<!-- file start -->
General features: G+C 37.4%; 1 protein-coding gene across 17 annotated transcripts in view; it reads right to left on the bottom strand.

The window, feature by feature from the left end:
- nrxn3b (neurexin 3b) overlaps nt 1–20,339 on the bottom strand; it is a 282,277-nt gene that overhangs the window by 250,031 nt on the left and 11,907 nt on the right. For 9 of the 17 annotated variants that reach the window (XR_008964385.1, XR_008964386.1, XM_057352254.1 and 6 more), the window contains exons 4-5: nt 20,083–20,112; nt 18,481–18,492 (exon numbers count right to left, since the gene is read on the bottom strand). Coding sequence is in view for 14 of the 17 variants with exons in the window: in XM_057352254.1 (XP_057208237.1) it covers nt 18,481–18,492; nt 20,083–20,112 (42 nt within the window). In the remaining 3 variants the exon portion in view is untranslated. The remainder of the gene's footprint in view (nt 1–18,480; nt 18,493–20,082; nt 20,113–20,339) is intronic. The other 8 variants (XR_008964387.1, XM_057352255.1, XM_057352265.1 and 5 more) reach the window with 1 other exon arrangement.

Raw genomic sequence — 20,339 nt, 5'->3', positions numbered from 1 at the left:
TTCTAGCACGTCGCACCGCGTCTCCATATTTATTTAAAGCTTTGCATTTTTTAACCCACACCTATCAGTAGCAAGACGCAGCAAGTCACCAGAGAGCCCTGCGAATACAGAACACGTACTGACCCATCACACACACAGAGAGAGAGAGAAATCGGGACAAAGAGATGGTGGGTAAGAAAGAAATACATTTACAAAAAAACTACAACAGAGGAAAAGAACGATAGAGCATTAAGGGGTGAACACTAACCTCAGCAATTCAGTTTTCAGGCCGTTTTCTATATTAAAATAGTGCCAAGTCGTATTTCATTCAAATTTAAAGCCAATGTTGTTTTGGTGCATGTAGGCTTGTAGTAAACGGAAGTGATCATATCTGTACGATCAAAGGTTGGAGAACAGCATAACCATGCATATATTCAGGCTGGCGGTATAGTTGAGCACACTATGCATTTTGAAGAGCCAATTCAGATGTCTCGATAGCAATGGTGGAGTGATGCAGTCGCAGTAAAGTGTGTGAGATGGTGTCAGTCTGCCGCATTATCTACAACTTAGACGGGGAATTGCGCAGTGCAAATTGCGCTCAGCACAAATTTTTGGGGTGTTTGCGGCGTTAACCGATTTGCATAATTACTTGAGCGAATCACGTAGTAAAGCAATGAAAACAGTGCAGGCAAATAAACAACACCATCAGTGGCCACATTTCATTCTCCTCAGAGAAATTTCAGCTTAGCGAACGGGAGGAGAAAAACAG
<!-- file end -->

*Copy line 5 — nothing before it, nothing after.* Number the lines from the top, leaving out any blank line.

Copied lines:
TTCTAGCACGTCGCACCGCGTCTCCATATTTATTTAAAGCTTTGCATTTTTTAACCCACACCTATCAGTAGCAAGACGCAGCAAGTCACCAGAGAGCCCTGCGAATACAGAACACGTACTGACCCATCACACACACAGAGAGAGAGAGAAATCGGGACAAAGAGATGGTGGGTAAGAAAGAAATACATTTACAAAAAAACTACAACAGAGGAAAAGAACGATAGAGCATTAAGGGGTGAACACTAACCTCAGCAATTCAGTTTTCAGGCCGTTTTCTATATTAAAATAGTGCCAAGTCGTATTTCATTCAAATTTAAAGCCAATGTTGTTTTGGTGCATGTAGGCTTGTAGTAAACGGAAGTGATCATATCTGTACGATCAAAGGTTGGAGAACAGCATAACCATGCATATATTCAGGCTGGCGGTATAGTTGAGCACACTATGCATTTTGAAGAGCCAATTCAGATGTCTCGATAGCAATGGTGGAGTGATGCAGTCGCAGTAAAGTGTGTGAGATGGTGTCAGTCTGCCGCATTATCTACAACTTAGACGGGGAATTGCGCAGTGCAAATTGCGCTCAGCACAAATTTTTGGGGTGTTTGCGGCGTTAACCGATTTGCATAATTACTTGAGCGAATCACGTAGTAAAGCAATGAAAACAGTGCAGGCAAATAAACAACACCATCAGTGGCCACATTTCATTCTCCTCAGAGAAATTTCAGCTTAGCGAACGGGAGGAGAAAAACAG